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Cucurbit Genetics Cooperative Report 3:44 (article 25) 1980

Bitter Cucurbita Hybrids as Baits for Diabroticite Beetle Control

A. M., Rhodes, R. L. Metcalf, and E. R. Metcalf

University of Illinois at Urbana-Champaign, Urbana, IL 61801

We reported previously (1) that the leaves and fruits of bitter Cucurbita spp., e.g. C. andreana containing up to 0.3% cucurbitacins B and D and C. texana containing up to 0.1% cucurbitacin E-glycoside, were very attractive to adult cucumber beetles Diabrotica undecimpunctata and Acalymma vittata and to the western corn rootworm D. virgifera. The cucurbitacins acted as kairomones, arresting the beetles and stimulating them to compulsive feeding at quantities as low as 1 ng. There is evidence that the nonvolatile cucurbitacins co-distill from bruised leaves or damaged fruits and can be detected by the beetles over a distance of several meters. The effectiveness of cut fruits or homogenates was greatly improved by treating them with the rapidly acting contact insecticides trichlorfon or methomyl at concentrations of 0.01-0.1% of fruit weight. Such preparations killed feeding beetles within 2-5 min and prevented them from rapidly consuming the baits. Ten cut fruit of C. andreana each sprinkled with about 0.1 g or methomyl killed an average of 437 D. undecimpunctata and D. virgifera beetles over three days, compared with an average of 381 beetles for C. texana fruits. Such baits continued to kill the beetles for at least two weeks, individually treated fruits killing thousands of insects.

However, these wild bitter Cucurbita spp. are not dependable sources of cucurbitacins under Midwest growing conditions. Fruiting is generally dependent upon photoperiod, yields are low and often erratic. Therefore, a number of interspecific hybrids were grown and evaluated for beetle attraction in the field and the cucurbitacin contents determined. Hybrids of C. andreana x C. maxima and of C. texana x C. pepo were the most promising from the standpoint of high cucurbitacin content, high yield, and ease of culture. They were grown in acre-sized plots in 1979. The C. andreana x C. maxima hybrid fruits contained about 0.13% cucurbitacin B and D and yielded about 30,000 lbs/A. The C. texana x C. pepo hybrid fruits contained about 0.06% Cu E and its glycoside and yielded about 15,000 lbs/A.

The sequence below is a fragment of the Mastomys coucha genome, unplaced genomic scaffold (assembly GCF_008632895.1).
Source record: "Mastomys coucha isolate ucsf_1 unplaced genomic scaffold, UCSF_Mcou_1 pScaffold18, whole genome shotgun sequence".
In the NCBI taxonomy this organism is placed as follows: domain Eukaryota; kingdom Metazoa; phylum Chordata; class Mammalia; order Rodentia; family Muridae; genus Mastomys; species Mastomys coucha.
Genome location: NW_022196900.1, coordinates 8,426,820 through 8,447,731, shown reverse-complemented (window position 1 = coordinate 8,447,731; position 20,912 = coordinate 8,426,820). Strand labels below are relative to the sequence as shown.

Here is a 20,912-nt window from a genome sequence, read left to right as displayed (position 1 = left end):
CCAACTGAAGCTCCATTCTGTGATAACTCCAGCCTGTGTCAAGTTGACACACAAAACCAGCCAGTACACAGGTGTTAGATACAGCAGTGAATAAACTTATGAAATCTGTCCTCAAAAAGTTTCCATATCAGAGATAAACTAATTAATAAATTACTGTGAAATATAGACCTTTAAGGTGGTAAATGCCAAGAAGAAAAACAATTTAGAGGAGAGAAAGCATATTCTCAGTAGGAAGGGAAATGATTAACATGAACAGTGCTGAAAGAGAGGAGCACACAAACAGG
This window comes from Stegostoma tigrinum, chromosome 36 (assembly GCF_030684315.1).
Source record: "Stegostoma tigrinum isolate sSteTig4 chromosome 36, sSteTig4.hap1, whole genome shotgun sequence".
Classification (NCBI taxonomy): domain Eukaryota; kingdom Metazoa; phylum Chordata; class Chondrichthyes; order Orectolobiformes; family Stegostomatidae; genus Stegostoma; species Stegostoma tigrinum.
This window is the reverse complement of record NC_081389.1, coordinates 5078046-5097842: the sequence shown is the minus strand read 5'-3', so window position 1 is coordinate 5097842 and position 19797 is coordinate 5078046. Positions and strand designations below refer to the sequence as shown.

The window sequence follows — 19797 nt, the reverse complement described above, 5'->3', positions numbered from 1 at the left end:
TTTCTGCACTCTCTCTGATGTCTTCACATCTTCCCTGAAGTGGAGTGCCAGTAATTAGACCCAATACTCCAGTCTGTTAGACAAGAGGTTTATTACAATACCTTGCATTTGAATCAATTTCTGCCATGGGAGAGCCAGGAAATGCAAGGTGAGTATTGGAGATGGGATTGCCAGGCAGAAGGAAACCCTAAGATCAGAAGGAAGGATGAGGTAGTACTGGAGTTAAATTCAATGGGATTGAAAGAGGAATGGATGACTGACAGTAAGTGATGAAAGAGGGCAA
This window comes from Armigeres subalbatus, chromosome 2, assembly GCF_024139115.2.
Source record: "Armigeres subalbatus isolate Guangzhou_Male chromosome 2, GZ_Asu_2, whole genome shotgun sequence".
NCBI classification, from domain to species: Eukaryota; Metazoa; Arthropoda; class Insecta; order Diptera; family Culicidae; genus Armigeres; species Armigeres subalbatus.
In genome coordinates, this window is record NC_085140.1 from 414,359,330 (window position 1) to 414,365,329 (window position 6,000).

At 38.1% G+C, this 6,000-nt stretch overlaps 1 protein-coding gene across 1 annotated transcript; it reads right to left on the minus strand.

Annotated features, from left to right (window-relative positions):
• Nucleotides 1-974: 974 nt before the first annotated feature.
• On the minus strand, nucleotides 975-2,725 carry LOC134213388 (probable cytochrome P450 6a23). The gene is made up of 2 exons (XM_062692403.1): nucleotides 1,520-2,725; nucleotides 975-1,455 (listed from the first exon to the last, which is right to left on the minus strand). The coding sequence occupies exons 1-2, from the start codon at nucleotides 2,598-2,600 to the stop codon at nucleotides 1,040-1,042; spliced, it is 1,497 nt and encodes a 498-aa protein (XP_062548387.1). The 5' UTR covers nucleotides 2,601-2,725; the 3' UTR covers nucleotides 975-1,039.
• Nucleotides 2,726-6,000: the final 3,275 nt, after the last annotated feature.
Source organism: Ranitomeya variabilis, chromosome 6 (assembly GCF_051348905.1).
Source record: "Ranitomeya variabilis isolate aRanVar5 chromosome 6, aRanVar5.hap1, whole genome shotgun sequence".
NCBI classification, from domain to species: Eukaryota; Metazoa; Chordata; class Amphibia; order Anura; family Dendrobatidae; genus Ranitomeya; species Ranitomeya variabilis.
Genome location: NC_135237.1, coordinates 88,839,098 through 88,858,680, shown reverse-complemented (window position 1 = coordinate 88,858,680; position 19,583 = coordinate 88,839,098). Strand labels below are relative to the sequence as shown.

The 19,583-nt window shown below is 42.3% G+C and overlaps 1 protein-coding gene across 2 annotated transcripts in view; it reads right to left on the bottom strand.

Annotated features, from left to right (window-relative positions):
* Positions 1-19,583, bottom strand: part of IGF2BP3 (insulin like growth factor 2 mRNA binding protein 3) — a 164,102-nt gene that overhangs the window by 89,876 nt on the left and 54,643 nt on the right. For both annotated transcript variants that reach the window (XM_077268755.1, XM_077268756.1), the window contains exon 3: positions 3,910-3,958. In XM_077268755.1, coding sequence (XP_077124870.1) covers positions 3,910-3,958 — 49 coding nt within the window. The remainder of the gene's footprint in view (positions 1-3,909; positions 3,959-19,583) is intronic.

The leaves, fruits, and blossoms of these hybrid bitter squash were evaluated for feeding preferences by the Diabroticite beetles and for cucurbitacin contents. In general, the hybrids plants were fully as attractive as baits as the parent bitter squash, although the cucurbitacin contents were slightly lower. Therefore, we now have a dependable source of highly attractive bitter fruits. The hybrids will be further selected for high cucurbitacin yield during the 1980 season and will be extensively evaluated as trap crops and as poisoned baits for Diabroticite pest management using cut fruits and granular and pelleted baits.

This research was supported in part by a grant from the USDA, SEA, Competitive Research Grants Office, 5901-0410-8-0067-0. Any opinions, findings, and conclusions are those of the authors and do not necessarily reflect the views of USDA.

Literature Cited

  1. Metcalf, R. L., A. M. Rhodes, J. E. Ferguson, and E. R. Metcalf. 1979. Bitter Cucurbita spp. as attractants for Diabroticite beetles. Cucurbit Genetics Coop. Rpt. 2:38-39.
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